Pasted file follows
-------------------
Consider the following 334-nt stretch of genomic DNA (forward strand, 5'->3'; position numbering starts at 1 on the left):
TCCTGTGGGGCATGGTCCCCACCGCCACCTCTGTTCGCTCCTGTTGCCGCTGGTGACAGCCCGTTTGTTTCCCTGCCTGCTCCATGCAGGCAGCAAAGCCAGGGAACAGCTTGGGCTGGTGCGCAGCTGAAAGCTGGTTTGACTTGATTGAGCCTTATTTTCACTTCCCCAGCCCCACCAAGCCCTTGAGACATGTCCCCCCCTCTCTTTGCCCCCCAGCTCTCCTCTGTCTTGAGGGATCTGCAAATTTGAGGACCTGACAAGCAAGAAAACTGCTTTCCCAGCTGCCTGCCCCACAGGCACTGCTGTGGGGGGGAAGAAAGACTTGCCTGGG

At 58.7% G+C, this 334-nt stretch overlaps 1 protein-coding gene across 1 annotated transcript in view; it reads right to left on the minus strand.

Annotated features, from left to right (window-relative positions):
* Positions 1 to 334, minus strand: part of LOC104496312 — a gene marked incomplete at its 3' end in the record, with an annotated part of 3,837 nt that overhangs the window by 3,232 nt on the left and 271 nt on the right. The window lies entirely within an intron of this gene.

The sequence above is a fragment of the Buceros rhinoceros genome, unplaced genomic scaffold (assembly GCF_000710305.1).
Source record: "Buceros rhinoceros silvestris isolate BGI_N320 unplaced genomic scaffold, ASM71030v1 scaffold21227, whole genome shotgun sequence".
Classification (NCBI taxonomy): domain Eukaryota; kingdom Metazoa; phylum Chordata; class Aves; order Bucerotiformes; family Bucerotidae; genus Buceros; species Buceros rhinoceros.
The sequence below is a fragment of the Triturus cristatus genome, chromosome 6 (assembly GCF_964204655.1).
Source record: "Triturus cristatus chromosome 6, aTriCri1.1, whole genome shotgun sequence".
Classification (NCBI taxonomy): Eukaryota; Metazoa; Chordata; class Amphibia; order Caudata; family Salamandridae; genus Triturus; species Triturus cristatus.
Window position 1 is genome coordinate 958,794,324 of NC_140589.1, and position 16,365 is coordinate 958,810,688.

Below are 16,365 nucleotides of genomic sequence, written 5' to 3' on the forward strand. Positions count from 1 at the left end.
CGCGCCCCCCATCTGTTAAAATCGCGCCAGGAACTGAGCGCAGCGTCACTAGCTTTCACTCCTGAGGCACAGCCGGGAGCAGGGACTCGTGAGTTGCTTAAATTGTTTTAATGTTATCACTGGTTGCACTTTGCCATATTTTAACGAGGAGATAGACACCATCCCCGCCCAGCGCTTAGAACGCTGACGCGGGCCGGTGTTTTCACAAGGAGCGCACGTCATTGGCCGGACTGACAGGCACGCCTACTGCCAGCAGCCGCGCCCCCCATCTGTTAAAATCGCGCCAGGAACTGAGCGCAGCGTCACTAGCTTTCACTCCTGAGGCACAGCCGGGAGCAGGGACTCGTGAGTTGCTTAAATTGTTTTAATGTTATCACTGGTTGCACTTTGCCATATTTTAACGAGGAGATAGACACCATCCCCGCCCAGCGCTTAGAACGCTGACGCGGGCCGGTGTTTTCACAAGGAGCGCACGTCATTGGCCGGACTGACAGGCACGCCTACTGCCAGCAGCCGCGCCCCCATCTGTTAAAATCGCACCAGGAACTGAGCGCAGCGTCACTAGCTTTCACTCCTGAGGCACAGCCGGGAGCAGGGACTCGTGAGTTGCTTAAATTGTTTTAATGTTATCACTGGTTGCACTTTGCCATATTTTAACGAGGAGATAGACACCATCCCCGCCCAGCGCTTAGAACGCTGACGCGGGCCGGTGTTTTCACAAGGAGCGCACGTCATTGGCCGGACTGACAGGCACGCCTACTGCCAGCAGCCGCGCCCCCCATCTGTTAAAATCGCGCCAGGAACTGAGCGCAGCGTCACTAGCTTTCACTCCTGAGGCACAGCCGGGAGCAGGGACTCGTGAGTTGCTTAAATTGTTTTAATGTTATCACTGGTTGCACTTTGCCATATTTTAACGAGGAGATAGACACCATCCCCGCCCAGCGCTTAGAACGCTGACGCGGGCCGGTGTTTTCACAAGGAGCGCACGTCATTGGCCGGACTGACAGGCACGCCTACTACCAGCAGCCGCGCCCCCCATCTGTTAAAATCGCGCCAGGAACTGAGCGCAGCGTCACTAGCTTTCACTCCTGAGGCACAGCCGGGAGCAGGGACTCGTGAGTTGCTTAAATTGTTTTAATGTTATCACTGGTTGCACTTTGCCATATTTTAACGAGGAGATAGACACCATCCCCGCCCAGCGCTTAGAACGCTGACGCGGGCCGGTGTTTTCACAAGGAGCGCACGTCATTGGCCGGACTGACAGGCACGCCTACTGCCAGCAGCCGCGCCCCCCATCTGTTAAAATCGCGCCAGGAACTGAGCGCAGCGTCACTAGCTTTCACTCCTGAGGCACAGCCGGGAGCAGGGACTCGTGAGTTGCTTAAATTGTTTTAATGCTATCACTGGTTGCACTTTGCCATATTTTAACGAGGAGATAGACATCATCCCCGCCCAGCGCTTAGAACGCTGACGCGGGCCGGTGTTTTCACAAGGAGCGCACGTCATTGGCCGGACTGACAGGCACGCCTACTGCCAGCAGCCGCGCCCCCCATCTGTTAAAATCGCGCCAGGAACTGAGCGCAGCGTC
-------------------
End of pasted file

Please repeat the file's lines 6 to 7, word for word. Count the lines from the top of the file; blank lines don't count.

The sequence above is a fragment of the Buceros rhinoceros genome, unplaced genomic scaffold (assembly GCF_000710305.1).
Source record: "Buceros rhinoceros silvestris isolate BGI_N320 unplaced genomic scaffold, ASM71030v1 scaffold21227, whole genome shotgun sequence".